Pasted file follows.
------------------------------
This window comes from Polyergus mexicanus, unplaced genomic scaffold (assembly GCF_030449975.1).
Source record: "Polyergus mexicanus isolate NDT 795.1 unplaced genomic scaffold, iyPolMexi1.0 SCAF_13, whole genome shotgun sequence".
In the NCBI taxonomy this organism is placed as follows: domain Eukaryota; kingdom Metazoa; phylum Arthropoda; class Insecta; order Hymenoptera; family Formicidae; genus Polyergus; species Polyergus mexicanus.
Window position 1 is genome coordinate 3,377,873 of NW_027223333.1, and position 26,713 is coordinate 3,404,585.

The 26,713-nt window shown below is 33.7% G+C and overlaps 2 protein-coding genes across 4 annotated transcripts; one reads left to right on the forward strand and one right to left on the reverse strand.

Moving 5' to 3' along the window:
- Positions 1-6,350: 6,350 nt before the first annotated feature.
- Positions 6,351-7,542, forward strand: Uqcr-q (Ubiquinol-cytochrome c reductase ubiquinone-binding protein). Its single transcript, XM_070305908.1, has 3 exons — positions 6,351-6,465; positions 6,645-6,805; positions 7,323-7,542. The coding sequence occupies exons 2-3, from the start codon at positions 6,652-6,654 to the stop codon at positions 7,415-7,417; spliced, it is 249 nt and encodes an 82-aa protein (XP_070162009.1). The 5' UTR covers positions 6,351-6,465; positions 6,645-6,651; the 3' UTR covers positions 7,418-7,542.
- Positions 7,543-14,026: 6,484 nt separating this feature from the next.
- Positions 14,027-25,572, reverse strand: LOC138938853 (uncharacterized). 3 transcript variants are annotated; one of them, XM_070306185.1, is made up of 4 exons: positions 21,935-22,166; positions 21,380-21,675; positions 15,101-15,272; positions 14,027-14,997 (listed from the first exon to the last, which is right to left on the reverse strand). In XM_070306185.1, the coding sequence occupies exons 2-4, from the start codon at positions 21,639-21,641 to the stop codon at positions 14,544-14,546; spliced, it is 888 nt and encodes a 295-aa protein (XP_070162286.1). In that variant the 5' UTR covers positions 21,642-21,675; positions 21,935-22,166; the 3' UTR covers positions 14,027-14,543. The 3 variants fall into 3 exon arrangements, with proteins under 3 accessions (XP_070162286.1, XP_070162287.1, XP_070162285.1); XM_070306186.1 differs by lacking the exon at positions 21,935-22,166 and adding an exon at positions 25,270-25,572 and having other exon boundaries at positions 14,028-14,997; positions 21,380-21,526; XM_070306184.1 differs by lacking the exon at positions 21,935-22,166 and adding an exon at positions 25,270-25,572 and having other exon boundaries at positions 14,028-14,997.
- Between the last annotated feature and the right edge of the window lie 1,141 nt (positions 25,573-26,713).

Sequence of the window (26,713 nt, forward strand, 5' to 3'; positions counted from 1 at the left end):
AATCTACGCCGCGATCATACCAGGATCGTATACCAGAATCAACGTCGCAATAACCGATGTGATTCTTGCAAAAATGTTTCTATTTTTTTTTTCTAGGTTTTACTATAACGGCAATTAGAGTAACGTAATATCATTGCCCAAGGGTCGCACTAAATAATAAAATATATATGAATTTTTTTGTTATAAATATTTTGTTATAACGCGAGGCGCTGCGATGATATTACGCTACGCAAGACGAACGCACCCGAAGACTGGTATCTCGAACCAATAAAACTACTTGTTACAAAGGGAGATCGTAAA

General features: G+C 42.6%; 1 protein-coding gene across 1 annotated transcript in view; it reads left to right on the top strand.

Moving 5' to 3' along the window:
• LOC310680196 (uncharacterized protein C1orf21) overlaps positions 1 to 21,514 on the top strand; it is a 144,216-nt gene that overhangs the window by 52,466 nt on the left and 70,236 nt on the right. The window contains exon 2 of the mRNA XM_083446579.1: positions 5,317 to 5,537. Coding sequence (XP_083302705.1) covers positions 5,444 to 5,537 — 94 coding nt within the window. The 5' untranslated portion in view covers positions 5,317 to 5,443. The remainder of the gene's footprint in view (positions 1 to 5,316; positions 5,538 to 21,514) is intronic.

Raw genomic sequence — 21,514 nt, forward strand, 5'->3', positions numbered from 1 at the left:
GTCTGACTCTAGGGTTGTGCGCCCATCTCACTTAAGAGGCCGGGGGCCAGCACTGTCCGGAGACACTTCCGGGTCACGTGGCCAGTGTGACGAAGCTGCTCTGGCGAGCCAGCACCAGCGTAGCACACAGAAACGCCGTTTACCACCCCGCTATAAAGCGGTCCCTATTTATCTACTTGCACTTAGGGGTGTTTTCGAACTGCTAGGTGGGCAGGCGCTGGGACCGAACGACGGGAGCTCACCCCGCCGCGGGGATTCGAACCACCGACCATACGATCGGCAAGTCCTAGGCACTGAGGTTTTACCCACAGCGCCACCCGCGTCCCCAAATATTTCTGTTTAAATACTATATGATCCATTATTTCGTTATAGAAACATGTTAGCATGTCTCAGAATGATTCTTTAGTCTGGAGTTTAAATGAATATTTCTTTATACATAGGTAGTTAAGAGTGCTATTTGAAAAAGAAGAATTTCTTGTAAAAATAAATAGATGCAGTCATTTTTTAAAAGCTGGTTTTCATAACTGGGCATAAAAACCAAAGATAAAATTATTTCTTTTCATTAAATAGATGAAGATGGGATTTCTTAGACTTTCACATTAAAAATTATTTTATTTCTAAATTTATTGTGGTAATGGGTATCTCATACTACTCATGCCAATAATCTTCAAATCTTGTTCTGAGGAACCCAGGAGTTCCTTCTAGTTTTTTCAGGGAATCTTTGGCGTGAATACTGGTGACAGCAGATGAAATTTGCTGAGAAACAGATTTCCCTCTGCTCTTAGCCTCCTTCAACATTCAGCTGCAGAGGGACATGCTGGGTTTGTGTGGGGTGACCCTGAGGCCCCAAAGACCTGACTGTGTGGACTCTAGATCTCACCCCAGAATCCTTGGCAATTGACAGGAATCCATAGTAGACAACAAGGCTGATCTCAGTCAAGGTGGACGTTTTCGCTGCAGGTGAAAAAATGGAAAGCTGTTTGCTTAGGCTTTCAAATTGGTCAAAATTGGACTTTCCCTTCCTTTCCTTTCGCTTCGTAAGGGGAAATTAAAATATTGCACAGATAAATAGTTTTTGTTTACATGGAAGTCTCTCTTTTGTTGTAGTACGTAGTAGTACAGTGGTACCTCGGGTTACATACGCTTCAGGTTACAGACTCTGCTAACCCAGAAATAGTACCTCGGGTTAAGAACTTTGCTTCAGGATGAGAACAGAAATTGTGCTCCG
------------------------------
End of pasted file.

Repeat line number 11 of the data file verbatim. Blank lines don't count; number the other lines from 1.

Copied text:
- Between the last annotated feature and the right edge of the window lie 1,141 nt (positions 25,573-26,713).